If you’re facing a foreclosure of your New Jersey home, it’s a good idea to get as much information as possible about the process. Below you can learn about the most common type of foreclosure process in New Jersey, how much and what type of notice you’ll receive before the sale, whether you get the right to catch up on the payments (reinstate) to stop the sale, and whether you could be liable for a deficiency judgment after the foreclosure.
You’ll also learn about important protections for homeowners in foreclosure, like the opportunity to get free housing counseling and work out a way to avoid foreclosure through mediation.
Foreclosures in New Jersey are judicial, which means the foreclosing party must sue the borrower in court to foreclose.
Before starting the foreclosure, the foreclosing party must send you (the borrower) a notice of intention to foreclose that provides at least 30 days to cure the default. The bank must mail you the notice a minimum of 30 days—but not more than 180—before foreclosure starts. (N.J. Stat. Ann. § 2A:50-56).
The foreclosing bank starts the foreclosure by filing a lawsuit in court and serving you a summons and complaint. You get 35 days to answer. (New Jersey Court Rule 4:6-1).
Along with the complaint and summons, you’ll also get notice about foreclosure mediation. A law passed in 2019, effective as of November 1, 2019, made New Jersey's foreclosure mediation program permanent. (Learn more in Nolo’s article New Jersey's Foreclosure Mediation Program.)
If you don’t respond to the foreclosure suit, the bank may apply for an entry of foreclosure judgment. The bank must mail you a notice 14 days before applying for the final judgment giving one final chance to cure the default. (N.J. Stat. Ann. § 2A:50-58). If you respond to the notice within 10 days, saying you intend to cure the default, the bank has to provide an additional 45 days for you to cure the default before seeking an entry of final judgment. (N.J. Stat. Ann. § 2A:50-58).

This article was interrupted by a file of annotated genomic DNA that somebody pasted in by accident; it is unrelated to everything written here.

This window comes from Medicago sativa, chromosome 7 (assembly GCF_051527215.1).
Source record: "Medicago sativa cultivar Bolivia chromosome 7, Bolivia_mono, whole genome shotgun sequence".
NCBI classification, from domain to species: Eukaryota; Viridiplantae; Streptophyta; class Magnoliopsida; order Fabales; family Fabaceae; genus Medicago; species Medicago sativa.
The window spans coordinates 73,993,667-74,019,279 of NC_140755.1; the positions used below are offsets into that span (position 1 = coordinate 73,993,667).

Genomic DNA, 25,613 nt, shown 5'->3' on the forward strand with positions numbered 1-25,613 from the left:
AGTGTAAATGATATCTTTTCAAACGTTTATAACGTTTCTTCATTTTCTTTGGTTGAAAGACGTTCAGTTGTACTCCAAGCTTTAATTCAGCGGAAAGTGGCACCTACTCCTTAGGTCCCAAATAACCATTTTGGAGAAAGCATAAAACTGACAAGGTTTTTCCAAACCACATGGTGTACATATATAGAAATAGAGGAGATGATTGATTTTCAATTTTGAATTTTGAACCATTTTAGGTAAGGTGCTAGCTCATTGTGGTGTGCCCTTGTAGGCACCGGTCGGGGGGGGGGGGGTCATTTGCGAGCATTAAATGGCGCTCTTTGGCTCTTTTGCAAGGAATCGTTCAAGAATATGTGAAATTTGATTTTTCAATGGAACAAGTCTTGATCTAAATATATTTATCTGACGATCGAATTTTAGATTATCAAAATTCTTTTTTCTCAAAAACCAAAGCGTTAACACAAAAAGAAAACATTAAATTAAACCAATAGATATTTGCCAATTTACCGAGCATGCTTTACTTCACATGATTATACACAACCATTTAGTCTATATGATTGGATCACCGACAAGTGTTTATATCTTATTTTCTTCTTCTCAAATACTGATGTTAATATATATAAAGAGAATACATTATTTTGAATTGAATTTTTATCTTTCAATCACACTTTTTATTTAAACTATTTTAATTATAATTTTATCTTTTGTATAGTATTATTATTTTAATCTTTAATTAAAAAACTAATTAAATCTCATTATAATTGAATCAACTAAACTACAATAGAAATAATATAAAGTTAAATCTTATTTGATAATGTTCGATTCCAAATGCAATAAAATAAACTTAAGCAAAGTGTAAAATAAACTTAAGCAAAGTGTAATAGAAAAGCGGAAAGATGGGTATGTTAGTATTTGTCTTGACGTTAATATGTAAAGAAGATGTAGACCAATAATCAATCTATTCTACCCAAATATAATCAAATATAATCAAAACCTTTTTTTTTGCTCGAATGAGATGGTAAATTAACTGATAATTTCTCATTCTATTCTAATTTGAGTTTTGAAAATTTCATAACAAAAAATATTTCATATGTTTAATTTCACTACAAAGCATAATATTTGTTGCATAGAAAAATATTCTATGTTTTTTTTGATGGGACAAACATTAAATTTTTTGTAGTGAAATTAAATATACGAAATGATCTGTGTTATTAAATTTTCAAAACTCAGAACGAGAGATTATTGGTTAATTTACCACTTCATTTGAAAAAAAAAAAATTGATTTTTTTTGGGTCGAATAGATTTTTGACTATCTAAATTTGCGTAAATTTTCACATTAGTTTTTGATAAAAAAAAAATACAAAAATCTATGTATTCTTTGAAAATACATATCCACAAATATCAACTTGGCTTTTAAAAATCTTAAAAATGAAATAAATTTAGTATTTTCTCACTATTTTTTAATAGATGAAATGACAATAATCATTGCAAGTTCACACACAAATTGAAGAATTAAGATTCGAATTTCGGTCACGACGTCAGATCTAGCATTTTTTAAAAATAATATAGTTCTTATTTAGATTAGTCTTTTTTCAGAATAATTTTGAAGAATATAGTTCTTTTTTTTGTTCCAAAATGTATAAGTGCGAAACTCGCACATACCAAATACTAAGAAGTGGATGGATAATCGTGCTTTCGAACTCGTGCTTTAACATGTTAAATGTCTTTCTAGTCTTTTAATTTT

The bank must mail a notice of the sale to every party who has appeared in the action and the property owner at least ten days before the sale. The sheriff (the party that conducts the sale) posts a notice of sale at the property and in the sheriff’s office. The notice is also published in two newspapers. (New Jersey Court Rule 4:65-2, N.J. Stat. Ann. § 2A:50-64).
New Jersey law provides protections similar to the federal Servicemembers Civil Relief Act to military servicemembers. Among other things, it states that a servicemember can potentially stay (postpone) court proceedings and that the period of military service is not included in the redemption period (see below). The law applies to servicemembers on federal active duty or in state military service pursuant to the governor’s orders. (N.J. Stat. Ann. §§ 38:23C-1 to 38:23C-26).
"Reinstating" is when you catch up on the missed payments, plus fees and costs, to stop a foreclosure.
In New Jersey, you can cure a default (reinstate) at any time up until the entry of a final judgment. But there’s an advantage to acting quickly: If you cure the default before the deadline given in the notice of intention to foreclose, and then down the line you default again, you'll get a chance to cure the default again. If you cure the default after the deadline in the notice has expired, you'll stave off foreclosure, but if you fall behind again during the next 18 months, you don't get the right to cure the default in the second foreclosure proceeding. (N.J. Stat. Ann. § 2A:50-57).